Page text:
US startup airline Northern Pacific is eagerly anticipating the launch of its first flights next month. However, due to regulatory scheduling circumstances beyond its control, the carrier has had to push back the date of its inaugural service. Now scheduled to take place on June 23rd, the first flight will operate between Los Angeles Ontario and Las Vegas Harry Reid.
Fundamentally, the delay is down to the ongoing backlog and lack of spare capacity in the aviation industry. Starting an airline isn’t easy, and comes with lots of regulatory red tape to get through. That requires people to validate, observe and process the relevant paperwork in order to get to the point of being able to fly. And people are one thing the aviation industry is lacking right now.
With pilots, cabin crew, airplanes and infrastructure all ready to go, the setback has been frustrating for Northern Pacific. Rob McKinney, CEO of Northern Pacific Airways, commented to Simple Flying,
“We will be 100% ready to go by June 23rd. We can’t wait to welcome guests onboard to introduce them to our wonderful aircraft and crew. But it seems that, despite our best efforts, we’ll have to wait a little longer.”
Photo: Liu Chen
The good news is that, while the originally publicized launch date of June 2nd has had to be withdrawn, it will only be a wait of 21 days for the airline’s first passengers. Northern Pacific is in the process of contacting its customers booked to fly on those early services to advise them of the delay.
A hotly anticipated launch
Northern Pacific is one of the USA’s first brand-new airlines in a while, and certainly the first that has its sights set on flying internationally. The longer-term plan for the airline will be to connect points in Asia with the lower 48 states of the USA, via a stopover in Anchorage, Alaska.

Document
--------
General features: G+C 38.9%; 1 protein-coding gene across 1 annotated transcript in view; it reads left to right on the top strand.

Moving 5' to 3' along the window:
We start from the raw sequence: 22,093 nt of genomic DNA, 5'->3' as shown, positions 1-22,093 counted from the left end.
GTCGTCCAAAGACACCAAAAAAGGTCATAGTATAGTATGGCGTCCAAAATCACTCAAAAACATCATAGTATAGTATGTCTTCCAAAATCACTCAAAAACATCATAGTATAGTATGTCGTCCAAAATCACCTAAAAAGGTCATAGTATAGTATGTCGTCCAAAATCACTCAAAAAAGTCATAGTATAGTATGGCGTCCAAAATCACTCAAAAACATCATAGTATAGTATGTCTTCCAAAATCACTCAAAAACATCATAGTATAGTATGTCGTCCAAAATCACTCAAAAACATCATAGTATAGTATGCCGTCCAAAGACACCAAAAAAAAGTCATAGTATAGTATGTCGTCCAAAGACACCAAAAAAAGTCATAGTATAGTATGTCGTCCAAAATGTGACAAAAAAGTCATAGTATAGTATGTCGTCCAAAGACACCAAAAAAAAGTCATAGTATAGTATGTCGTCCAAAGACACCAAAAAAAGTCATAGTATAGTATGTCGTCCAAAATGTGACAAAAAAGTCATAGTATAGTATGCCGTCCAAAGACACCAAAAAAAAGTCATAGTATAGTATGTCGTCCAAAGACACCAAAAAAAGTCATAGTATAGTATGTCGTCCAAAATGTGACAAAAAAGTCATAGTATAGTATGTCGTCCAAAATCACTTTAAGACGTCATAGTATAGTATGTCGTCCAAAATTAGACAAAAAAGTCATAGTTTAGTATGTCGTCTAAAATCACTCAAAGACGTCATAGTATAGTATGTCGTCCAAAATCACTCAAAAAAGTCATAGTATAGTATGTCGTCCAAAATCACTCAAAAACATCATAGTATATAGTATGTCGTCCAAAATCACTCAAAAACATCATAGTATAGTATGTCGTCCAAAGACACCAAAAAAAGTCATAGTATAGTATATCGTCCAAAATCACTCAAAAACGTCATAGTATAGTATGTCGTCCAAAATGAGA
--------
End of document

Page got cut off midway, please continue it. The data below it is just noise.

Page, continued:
According to ch-aviation, the airline now has four Boeing 757s at its disposal. Registered N201UU, N202UW, N206UW, and N628NP, the four aircraft have all come to Northern Pacific by way of American Airlines’ retirements, and are legacy airframes from the old US Airways days. Despite being long in the tooth, these aircraft have had a full makeover including a fresh, new livery and a very comfortable-looking cabin.
To make the stopover plan more appealing, the airline is investing $6 million in upgrading the passenger experience at its stopover hub in Alaska. Notably, it is setting up a brand new lounge facility for passengers to relax in while they await their connecting flight. Called the ‘Navigators Club,’ the lounge will span 2,500 square feet, enough to accommodate up to 146 guests.
Photo: Northern Pacific Airways
Starting closer to home
Given the difficulties with flying into Asia at present due to airspace restrictions over Russia, Northern Pacific has pivoted to operating flights a little closer to home for the time being. In a bid to get the airline off the ground, it will be offering ‘weekend breaks’ from Ontario to Las Vegas, with flights set to take off at 14:00 on Friday, returning at 14:00 on Sunday.
Although Northern Pacific will be head-to-head in competition with Southwest and Frontier on its first route, it has competitively priced its tickets from just $69. If the route proves popular, it has the flexibility to add more flights once established.
For its first and long-awaited flight, Northern Pacific is planning a celebratory send-off from its current home at Ontario Airport. Media will be invited to attend, and if the reveal of its livery last January was anything to go by, the airline will be throwing one heck of a party.